Potato Starch Increases Butyrate

I never get tired of seeing well-designed studies on my favorite thing in the world: fiber!

Well, here’s a couple research articles describing Bob’s Red Mill Potato Starch, man-made RS4, and an inulin supplement.  tl/dr: Fiber good!

Study 1 – 4TBS Bob’s Red Mill Potato Starch for 10 days, 20 people

“Variable responses of human microbiomes to dietary supplementation with resistant starch”

Butyrate increased by 67% average.  Bifidobacteria and some known RS degraders increased significantly.

How’s that for vindication?  Exactly as we have been saying around here for years. The only flaw in this study was that it only measured changes after 10 days of supplementing. I wish they had extended it to 6-12 weeks at least and used some different doses, and comparison fibers.  But still, great paper giving much credibility to using BRM Potato Starch as a dietary fiber supplement.

Study 2 –  RS4 (from wheat), 12 weeks, 86 people

“Impact of dietary resistant starch type 4 on human gut microbiota and immunometabolic functions”

Tested on people with Metabolic Syndrome:

  • Cholesterol, blood sugar, waist measurement, weight all went down significantly
  • Populations of beneficial bacteria increased

“In conclusion, this study provides evidence that dietary RS4
supplementation selectively changes the gut microbial and metabolite
environment as well as associated host metabolic functions.”

I do not believe there are any consumer-type RS4 sources available to purchase, this seems to be a product made and used by the food industry to add functional effects in processed/snack foods. When you start to see “High in Resistant Starch” on Ho-Hos and Ding-Dongs…sorry, still not healthy.  I really don’t think there is a natural source of RS4, it’s made by ‘cross-linking’ starch chains using chemical modification. There are not even many good descriptions of the process, which seems to be tightly guarded. Until we are satisfied that RS4 is a good fiber, remember there is always potato starch, inulin, and a whole host of other fibers out there, including those in real foods!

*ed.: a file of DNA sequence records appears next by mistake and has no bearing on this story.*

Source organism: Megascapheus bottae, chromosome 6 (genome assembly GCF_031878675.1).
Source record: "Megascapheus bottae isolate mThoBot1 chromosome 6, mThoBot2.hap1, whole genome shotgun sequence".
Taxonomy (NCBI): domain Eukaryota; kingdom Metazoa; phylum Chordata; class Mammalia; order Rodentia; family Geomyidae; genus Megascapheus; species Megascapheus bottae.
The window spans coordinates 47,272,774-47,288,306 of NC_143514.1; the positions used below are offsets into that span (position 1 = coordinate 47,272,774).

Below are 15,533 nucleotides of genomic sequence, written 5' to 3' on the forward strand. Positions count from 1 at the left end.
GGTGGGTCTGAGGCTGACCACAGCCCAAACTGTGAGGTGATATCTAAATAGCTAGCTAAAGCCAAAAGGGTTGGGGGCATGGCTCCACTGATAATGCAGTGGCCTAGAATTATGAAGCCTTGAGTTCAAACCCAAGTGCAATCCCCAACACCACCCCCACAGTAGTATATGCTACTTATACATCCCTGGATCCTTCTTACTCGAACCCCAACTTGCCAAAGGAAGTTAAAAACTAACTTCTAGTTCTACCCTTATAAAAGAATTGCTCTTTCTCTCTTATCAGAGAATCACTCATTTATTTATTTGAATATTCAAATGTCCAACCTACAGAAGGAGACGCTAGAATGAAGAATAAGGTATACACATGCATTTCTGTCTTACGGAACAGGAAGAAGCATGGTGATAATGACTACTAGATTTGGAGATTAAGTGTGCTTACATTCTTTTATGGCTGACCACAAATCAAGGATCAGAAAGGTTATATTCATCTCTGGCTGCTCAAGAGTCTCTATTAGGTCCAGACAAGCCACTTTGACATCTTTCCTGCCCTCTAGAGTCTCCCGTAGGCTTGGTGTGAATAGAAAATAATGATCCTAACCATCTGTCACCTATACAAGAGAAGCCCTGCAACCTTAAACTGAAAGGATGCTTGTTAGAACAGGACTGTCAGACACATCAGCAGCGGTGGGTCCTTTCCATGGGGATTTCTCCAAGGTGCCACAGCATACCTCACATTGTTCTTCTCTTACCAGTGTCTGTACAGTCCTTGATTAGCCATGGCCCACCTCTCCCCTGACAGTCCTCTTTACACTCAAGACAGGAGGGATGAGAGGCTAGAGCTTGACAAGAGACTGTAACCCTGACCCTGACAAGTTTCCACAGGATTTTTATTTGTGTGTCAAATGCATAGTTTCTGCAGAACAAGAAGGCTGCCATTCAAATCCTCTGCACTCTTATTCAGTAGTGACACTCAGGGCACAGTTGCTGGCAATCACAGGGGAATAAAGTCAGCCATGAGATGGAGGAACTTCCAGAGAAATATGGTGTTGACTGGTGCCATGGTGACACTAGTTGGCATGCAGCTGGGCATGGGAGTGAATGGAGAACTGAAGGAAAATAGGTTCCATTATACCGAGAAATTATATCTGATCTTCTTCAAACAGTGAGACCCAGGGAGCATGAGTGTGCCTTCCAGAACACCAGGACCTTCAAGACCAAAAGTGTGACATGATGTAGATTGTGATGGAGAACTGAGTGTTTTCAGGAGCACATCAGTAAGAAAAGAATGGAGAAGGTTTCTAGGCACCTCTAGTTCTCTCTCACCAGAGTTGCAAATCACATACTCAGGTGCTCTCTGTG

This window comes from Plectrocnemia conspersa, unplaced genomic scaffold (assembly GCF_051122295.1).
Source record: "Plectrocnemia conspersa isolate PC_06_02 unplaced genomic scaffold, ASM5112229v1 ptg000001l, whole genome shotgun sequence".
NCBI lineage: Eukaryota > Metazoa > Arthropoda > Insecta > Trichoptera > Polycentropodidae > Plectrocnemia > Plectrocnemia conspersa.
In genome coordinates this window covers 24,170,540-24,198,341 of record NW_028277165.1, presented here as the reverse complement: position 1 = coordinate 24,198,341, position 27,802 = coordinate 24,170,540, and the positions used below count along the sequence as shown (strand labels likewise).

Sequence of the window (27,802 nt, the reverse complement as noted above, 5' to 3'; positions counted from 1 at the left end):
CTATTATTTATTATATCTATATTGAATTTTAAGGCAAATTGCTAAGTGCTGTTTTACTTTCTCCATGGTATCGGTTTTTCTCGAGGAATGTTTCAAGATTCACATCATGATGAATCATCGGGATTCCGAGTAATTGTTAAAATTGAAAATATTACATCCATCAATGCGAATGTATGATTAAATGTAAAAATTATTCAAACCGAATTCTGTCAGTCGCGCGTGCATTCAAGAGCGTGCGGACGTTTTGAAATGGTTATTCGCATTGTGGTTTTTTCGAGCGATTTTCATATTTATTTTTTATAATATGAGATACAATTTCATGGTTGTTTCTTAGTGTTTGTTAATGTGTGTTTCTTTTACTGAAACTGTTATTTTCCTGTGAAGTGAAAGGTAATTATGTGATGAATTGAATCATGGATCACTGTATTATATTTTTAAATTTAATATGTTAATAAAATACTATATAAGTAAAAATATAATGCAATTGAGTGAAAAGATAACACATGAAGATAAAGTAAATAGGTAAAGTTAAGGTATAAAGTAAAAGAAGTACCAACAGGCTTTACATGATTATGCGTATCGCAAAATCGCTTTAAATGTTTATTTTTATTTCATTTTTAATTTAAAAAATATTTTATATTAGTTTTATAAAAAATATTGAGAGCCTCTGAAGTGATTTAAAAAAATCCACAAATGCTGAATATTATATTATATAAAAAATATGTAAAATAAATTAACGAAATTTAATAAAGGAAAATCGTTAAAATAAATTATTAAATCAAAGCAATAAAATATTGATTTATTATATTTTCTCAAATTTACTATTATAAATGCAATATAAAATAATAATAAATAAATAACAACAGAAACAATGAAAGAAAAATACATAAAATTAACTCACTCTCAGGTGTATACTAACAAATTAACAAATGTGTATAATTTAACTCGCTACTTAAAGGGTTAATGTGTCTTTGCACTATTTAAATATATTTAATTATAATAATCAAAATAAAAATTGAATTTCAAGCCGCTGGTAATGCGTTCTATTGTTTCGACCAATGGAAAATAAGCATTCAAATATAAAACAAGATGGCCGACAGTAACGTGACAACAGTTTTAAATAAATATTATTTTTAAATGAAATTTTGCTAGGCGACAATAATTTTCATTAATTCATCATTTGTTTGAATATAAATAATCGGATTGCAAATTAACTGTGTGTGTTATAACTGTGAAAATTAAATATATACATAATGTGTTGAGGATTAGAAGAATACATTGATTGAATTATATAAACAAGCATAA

Study 3 – Inulin prevents hunger cravings

Cravings for high-calorie foods may be switched off in the brain by new supplement”

Here we have some smart scientists who made a concentrated inulin extract which is shown to “turn off” cravings for certain high-reward foods.

Eating a type of powdered food supplement, based on a molecule produced by bacteria in the gut, reduces cravings for high-calorie foods such as chocolate, cake and pizza, a new study suggests.

These guys used something called “inulin-propionate ester” to invoke a release of the SCFA propionate in the gut.  This is the same thing produced when we eat regular inulin (or RS, or other fibers).

Interestingly, this paper also confirms what I have been saying for years…you need lots of fiber to reap the rewards!  In this case, they estimated it would take 60g of fiber to reproduce the same results as using a small amount of inulin-propionate ester. I’ve long been an advocate for 20-50g of fiber daily…do we need to raise the bar?

“The amount of inulin-propionate ester used in this study was 10g —
which previous studies show increases propionate production by 2.5
times. To get the same increase from fibre alone, we would need to eat
around 60g a day. At the moment, the UK average is 15g.”

 

Conclusion

Fiber is good for us, and knowing the different types is extremely important. Most of what is listed as “fiber” on food labels is non-fermentable fillers. To get a meaningful amount, we need to be ingesting the fibers that are known to be changed into short-chain fatty acids in the large intestine.  These are fibers known as resistant starch, inulin, FOS, pectin, glucomannan, oligosaccharides, and others.  It’s important to get as much fiber as possible from real foods, like onions, garlic, leeks, beans, potatoes, and all manner of whole grains, fruits, and vegetables. However, if you need a supplement, try inulin, potato starch, or one of the many supplements available. If you buy a commercially prepared fiber supplement, get one that has no artificial colors or flavors and consists of just fermentable fiber.

Later!

Tim

Tags:

Comments are closed.

%d bloggers like this: